Quin Snyder is vague on his Utah Jazz future, but concedes, ‘We want more’

Fresh off of hip-replacement surgery, he wouldn’t give a definitive answer about whether he’ll return, but he did say he’d be giving his input on how to achieve the “sweet spot” of change vs. continuity.

(Chris Samuels | The Salt Lake Tribune) Utah Jazz head coach Quin Snyder speaks to media after the end of the 2021-2022 season, Monday, May 9, 2022 in Salt Lake City.

When asked directly on Monday afternoon about his future with the Utah Jazz, head coach Quin Snyder gave a circuitous non-answer which included a proclamation about his family’s love of Salt Lake City, his affinity for the team’s decision-makers, and an in-joke about not reading too much into his propensity for speaking in the past tense.

When asked about literally anything else to do with the team, though, his responses were permeated with subtle indications that he’s not yet ready to step away from the challenge of trying to elevate the franchise to another level.

“I’ll watch the film. I’ll meet with Danny [Ainge] and Justin [Zanik]. I’ve already done some of that with our staff, kind of impromptu,” Snyder said. “But that whole thought process is something that has yet to occur on the level that it will. You’re not satisfied, you have aspirations to be better and win more, and that’s what we’ll try to do.”

What we’ll try to do.

“Some of the broader questions about roster things, those are better for you to ask Danny and Justin; that being said, we’ll all meet, we’ll talk exactly about how we can be better,” Snyder continued. “… First you want to give it time to breathe, and then you want to be exhaustive in how you look at that.”

How we can be better.

You get the idea.

Snyder had delayed his season-ending exit interview with the media by a week because he underwent hip-replacement surgery. After walking into the interview room at Zions Bank Basketball Campus on crutches, he noted Monday that he’d felt some discomfort this past fall and had an X-ray, which revealed that the joint was bone-on-bone. However, with the timing of the regular season, there was not much he could do about it in that moment.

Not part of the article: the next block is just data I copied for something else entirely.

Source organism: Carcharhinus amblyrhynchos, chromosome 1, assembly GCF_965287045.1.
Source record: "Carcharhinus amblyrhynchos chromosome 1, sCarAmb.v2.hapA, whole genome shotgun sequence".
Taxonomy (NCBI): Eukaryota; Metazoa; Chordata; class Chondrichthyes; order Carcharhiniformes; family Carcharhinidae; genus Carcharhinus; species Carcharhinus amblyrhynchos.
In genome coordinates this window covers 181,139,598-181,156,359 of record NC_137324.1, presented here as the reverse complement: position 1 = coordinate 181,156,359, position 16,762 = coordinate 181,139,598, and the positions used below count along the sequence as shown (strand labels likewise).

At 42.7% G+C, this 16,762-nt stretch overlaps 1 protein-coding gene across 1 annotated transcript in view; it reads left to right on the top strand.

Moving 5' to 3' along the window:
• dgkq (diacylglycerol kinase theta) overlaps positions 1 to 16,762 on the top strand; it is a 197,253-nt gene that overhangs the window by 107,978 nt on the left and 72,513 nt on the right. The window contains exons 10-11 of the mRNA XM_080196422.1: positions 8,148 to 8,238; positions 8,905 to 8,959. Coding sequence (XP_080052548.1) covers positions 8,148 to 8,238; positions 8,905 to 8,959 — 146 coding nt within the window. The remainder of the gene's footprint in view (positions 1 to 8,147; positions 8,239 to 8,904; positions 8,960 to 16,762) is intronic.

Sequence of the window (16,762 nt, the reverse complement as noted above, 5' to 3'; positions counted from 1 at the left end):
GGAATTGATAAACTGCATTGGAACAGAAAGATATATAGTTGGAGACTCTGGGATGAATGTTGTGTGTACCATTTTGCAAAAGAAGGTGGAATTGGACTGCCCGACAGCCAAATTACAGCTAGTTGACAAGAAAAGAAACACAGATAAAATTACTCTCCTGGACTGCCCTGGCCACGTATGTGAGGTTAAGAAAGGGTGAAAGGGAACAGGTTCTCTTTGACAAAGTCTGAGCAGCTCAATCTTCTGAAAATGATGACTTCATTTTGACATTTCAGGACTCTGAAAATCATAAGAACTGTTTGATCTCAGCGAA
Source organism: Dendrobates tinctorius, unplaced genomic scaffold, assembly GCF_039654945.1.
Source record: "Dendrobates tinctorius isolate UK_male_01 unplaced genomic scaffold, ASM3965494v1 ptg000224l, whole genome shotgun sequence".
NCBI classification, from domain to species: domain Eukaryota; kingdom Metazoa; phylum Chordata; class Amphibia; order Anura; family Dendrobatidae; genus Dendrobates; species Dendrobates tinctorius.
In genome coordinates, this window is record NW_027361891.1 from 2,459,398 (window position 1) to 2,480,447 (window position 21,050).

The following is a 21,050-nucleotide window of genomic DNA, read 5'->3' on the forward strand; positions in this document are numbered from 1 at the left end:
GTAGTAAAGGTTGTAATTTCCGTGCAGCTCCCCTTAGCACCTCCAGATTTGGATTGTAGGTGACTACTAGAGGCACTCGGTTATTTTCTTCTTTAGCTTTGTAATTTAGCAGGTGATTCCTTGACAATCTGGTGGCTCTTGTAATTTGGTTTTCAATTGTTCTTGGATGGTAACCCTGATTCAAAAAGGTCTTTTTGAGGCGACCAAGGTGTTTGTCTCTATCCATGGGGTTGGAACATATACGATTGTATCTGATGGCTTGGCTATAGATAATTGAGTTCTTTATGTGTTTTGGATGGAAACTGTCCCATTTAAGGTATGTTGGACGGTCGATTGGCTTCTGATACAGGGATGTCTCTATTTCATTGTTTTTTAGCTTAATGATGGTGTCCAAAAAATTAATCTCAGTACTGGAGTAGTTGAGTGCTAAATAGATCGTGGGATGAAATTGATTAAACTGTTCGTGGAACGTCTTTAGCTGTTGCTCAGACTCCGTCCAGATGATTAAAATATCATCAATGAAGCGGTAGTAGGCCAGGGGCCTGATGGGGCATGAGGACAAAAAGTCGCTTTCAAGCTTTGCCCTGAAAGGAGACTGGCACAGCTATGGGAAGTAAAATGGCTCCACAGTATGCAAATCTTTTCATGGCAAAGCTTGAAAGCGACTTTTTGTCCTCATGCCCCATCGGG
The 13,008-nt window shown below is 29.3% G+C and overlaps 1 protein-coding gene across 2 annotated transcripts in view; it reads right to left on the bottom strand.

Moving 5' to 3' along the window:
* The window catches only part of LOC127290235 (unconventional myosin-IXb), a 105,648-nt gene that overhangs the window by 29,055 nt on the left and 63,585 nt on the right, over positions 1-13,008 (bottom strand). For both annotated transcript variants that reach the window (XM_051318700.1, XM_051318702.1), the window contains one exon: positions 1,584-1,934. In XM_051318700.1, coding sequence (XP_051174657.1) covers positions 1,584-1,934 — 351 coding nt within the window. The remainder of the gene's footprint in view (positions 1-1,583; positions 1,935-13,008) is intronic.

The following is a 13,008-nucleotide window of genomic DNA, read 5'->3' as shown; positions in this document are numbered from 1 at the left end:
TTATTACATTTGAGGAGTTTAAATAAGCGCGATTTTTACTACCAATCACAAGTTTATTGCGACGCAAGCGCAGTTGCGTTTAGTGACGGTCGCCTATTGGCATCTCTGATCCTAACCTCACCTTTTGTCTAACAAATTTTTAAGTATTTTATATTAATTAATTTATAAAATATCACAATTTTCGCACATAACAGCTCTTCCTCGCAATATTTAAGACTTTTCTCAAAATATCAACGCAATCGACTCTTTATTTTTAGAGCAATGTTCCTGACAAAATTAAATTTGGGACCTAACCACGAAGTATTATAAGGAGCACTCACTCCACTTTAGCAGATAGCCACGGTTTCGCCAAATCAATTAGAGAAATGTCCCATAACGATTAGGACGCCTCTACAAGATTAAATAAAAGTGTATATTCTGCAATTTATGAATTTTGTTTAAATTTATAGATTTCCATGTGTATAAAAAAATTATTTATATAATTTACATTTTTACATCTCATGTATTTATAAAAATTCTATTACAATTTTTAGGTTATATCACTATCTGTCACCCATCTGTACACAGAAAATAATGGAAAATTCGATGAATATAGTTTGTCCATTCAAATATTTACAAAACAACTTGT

So he had the procedure scheduled for June, but was able to move it up when the Jazz’s latest campaign once again reached an earlier-than-expected conclusion.

In between, the coach had to deal with all manner of peripheral distractions — a strong start followed by a COVID outbreak that decimated the roster for a month; a series of blown leads resulting in losses to inferior opponents; players within his roster taking veiled shots at one another through the media; national reports of star guard Donovan Mitchell’s apparent desire to move on; rumors and speculation about other teams’ interest in having Snyder at the helm.

And so it was that a second consecutive season which began with championship aspirations ended with a brief postseason run.

And yet, the coach pointed to what he saw as fundamental differences between the two seasons.

“The previous year, I think we maxed our team out during the regular season on a lot of levels. And that said, at the end of the year, we were left feeling a certain way,” Snyder said. “This year, I thought that our record didn’t necessarily reflect what we could do in the playoffs. I felt like we were this close to having a spark and kicking it in and finding that unity, that extra secret sauce, and taking off. And obviously that didn’t happen.”

As he dissected the Jazz’s 4-2 loss to Dallas in their first-round playoff series, he pointed to difficulties with ball containment, and unexpectedly poor shooting, noting that the team hit just 22% of its 3-point attempts over the series’ final three games.

As for why that happened?

“You expect some drop-off, but it’s pretty extreme,” he allowed. “… I don’t have an answer for you that’s satisfactory to me.”

Of course, discovering the why of it all only matters inasmuch as it relates to what the organization does next, how it decides to proceed.

To that end, when he was asked to what degree he weighs maintaining some continuity from what’s been a very good if not exceptional team against the change that may be necessary to boost the ceiling but which also carries the potential risk of damaging the foundation, Snyder gave a lengthy and uncertain reply.

“It’s a really good and difficult question to answer,” he said.

On the one hand, he’s proud that when the phrase “Jazz basketball” is uttered, it elicits distinct and instantly recognizable parameters which are easily definable. That denotes some level of accomplishment, as it implies something has been built. Not every team can claim as much.

Conversely, though, continuity is really only an asset insofar as it helps you maintain an already-achieved high level of success. Even as subjective as such a measure is, can the Jazz honestly look at what they’ve done over the eight years that Snyder has been the team’s coach and come away content?

He can’t.

“We’ve been to six straight playoffs — I’ve heard this when people try to say, ‘Hang in there, Quin. … You’ve won the third-most amount of games in the league the past five years.’ I’m not hanging my hat on that. We want to do more. We want more,” Snyder said. “… It’s a complex question, and the overarching thin red line that goes through my answer is that you’re not satisfied, no one’s satisfied.”

We want to do more. We want more.

There’s that word again.

Still, in an offseason where most observers are forecasting significant roster changes in order for the team to move forward, Snyder ultimately only would go as far as, “There is a sweet spot there.”

It remains to be seen definitively if he will be a part of that.